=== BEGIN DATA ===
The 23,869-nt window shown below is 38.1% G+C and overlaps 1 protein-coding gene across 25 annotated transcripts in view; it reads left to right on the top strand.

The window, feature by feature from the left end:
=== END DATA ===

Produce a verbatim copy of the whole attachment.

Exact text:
The 23,869-nt window shown below is 38.1% G+C and overlaps 1 protein-coding gene across 25 annotated transcripts in view; it reads left to right on the top strand.

The window, feature by feature from the left end: